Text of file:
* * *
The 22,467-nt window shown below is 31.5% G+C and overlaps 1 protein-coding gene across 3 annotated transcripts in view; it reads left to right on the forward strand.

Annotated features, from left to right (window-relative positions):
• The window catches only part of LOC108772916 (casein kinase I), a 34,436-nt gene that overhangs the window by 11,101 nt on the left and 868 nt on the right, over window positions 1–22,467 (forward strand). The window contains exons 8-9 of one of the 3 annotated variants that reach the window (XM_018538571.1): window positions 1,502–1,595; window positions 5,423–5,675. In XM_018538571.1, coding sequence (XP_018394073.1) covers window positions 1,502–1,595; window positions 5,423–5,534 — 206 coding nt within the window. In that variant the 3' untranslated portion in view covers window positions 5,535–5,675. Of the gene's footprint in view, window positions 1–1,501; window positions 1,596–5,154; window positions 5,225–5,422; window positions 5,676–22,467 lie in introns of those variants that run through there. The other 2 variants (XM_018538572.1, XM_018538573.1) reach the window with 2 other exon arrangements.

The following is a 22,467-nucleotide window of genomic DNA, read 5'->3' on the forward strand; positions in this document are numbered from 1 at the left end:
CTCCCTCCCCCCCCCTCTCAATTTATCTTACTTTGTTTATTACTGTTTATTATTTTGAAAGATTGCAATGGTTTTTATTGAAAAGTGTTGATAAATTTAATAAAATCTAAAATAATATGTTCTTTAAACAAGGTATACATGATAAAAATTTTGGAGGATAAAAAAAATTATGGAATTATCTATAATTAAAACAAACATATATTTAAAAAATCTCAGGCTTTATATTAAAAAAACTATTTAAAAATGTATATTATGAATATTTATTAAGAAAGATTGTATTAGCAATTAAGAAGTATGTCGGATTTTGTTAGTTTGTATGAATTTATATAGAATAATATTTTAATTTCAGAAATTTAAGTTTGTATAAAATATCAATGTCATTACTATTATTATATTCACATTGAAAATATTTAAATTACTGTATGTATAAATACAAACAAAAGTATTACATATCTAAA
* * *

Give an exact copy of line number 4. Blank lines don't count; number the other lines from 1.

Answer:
The following is a 22,467-nucleotide window of genomic DNA, read 5'->3' on the forward strand; positions in this document are numbered from 1 at the left end: